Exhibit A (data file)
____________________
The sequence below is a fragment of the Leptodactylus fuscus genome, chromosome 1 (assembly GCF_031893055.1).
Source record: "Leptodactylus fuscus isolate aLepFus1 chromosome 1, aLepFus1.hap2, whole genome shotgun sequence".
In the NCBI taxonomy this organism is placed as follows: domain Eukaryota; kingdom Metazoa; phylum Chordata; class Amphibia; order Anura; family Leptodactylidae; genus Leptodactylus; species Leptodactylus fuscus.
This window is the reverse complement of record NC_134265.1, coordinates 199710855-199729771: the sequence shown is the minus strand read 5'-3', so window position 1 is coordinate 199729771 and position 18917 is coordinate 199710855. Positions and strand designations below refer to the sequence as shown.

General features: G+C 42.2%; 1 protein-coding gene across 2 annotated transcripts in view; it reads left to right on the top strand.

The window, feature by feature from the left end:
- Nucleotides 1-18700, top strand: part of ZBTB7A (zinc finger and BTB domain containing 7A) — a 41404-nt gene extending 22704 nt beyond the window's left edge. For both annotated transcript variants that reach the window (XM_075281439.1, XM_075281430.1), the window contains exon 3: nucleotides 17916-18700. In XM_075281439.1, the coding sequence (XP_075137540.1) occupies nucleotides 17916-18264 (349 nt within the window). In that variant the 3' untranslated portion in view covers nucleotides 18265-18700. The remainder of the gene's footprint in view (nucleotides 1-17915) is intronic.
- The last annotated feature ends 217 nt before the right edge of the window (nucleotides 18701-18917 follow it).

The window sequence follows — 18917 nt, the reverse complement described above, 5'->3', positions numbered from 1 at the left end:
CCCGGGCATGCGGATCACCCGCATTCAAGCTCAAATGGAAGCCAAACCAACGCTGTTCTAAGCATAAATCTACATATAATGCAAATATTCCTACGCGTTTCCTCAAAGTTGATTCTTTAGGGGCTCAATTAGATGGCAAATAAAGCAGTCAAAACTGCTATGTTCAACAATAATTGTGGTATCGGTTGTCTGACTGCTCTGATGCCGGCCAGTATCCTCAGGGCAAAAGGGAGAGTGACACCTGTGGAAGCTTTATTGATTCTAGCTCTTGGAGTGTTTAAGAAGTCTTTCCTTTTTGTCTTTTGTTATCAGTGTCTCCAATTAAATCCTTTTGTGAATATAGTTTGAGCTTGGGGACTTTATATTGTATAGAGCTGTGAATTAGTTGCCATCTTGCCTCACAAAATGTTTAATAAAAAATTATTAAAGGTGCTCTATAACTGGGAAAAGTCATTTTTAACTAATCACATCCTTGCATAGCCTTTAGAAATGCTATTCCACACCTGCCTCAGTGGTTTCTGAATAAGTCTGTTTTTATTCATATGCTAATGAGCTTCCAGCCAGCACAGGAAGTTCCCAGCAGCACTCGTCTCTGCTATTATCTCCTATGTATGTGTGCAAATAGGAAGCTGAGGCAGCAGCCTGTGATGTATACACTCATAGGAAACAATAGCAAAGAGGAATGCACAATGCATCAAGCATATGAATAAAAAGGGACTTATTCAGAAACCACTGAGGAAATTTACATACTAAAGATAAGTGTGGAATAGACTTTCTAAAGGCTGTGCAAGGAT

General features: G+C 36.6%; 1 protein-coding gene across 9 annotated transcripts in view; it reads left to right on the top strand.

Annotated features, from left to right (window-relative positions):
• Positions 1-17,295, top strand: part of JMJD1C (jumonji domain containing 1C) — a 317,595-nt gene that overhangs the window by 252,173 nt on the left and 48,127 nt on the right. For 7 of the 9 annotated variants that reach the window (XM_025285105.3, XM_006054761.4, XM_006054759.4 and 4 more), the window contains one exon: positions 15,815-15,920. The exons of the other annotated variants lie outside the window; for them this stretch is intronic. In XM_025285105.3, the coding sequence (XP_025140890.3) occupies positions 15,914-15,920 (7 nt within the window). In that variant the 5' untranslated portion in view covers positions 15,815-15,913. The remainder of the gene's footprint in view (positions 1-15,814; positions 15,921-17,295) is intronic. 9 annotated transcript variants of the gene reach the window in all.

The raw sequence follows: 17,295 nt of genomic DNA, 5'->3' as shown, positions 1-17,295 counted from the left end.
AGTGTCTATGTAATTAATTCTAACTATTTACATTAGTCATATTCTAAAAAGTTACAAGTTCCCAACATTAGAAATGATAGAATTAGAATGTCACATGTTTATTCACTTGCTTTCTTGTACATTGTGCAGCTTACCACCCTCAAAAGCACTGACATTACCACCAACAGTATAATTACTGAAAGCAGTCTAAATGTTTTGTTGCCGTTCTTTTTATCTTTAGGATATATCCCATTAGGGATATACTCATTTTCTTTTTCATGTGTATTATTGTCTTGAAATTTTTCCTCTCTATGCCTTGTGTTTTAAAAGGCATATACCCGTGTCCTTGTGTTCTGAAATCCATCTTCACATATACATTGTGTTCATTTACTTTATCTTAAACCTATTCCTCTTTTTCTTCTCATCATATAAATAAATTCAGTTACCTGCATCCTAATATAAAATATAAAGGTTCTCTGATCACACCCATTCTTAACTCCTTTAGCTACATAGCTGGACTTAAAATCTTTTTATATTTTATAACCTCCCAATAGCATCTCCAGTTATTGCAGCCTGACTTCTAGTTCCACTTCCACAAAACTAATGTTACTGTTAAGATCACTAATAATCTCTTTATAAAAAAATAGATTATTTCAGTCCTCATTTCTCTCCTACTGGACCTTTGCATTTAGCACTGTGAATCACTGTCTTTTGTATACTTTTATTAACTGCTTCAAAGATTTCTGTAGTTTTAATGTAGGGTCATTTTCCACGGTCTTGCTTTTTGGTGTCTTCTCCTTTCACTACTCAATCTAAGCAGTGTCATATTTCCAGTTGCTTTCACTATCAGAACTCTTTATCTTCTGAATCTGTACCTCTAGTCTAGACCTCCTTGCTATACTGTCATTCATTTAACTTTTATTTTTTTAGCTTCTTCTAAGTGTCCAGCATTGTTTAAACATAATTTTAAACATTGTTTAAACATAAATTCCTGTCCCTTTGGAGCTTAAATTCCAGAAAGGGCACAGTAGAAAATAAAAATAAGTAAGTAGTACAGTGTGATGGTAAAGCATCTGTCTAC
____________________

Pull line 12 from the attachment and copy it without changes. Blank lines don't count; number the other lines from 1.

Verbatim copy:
Annotated features, from left to right (window-relative positions):